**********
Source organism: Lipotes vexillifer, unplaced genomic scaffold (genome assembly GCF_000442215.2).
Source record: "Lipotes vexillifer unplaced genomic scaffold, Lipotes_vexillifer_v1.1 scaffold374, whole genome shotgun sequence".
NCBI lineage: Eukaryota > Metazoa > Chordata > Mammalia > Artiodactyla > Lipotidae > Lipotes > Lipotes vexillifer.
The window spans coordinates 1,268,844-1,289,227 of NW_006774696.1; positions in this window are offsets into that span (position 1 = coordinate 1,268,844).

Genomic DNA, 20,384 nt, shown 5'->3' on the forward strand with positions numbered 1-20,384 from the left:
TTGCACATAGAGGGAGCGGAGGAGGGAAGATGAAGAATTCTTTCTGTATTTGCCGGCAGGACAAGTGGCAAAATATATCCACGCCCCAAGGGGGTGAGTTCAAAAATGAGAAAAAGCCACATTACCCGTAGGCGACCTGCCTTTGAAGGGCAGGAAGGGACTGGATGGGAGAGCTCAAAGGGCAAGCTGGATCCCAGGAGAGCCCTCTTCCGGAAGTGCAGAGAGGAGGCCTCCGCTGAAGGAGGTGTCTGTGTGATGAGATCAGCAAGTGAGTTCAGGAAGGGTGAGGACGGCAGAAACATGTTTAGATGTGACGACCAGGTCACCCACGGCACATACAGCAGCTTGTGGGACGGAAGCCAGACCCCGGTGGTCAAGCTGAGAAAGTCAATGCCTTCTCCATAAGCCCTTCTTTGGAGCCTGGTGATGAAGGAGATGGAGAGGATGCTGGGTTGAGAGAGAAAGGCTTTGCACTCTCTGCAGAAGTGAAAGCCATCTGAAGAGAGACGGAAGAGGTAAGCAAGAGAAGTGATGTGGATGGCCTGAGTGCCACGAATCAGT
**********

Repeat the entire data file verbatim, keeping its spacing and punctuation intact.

Source organism: Lipotes vexillifer, unplaced genomic scaffold (genome assembly GCF_000442215.2).
Source record: "Lipotes vexillifer unplaced genomic scaffold, Lipotes_vexillifer_v1.1 scaffold374, whole genome shotgun sequence".
NCBI lineage: Eukaryota > Metazoa > Chordata > Mammalia > Artiodactyla > Lipotidae > Lipotes > Lipotes vexillifer.
The window spans coordinates 1,268,844-1,289,227 of NW_006774696.1; positions in this window are offsets into that span (position 1 = coordinate 1,268,844).

Genomic DNA, 20,384 nt, shown 5'->3' on the forward strand with positions numbered 1-20,384 from the left:
TTGCACATAGAGGGAGCGGAGGAGGGAAGATGAAGAATTCTTTCTGTATTTGCCGGCAGGACAAGTGGCAAAATATATCCACGCCCCAAGGGGGTGAGTTCAAAAATGAGAAAAAGCCACATTACCCGTAGGCGACCTGCCTTTGAAGGGCAGGAAGGGACTGGATGGGAGAGCTCAAAGGGCAAGCTGGATCCCAGGAGAGCCCTCTTCCGGAAGTGCAGAGAGGAGGCCTCCGCTGAAGGAGGTGTCTGTGTGATGAGATCAGCAAGTGAGTTCAGGAAGGGTGAGGACGGCAGAAACATGTTTAGATGTGACGACCAGGTCACCCACGGCACATACAGCAGCTTGTGGGACGGAAGCCAGACCCCGGTGGTCAAGCTGAGAAAGTCAATGCCTTCTCCATAAGCCCTTCTTTGGAGCCTGGTGATGAAGGAGATGGAGAGGATGCTGGGTTGAGAGAGAAAGGCTTTGCACTCTCTGCAGAAGTGAAAGCCATCTGAAGAGAGACGGAAGAGGTAAGCAAGAGAAGTGATGTGGATGGCCTGAGTGCCACGAATCAGT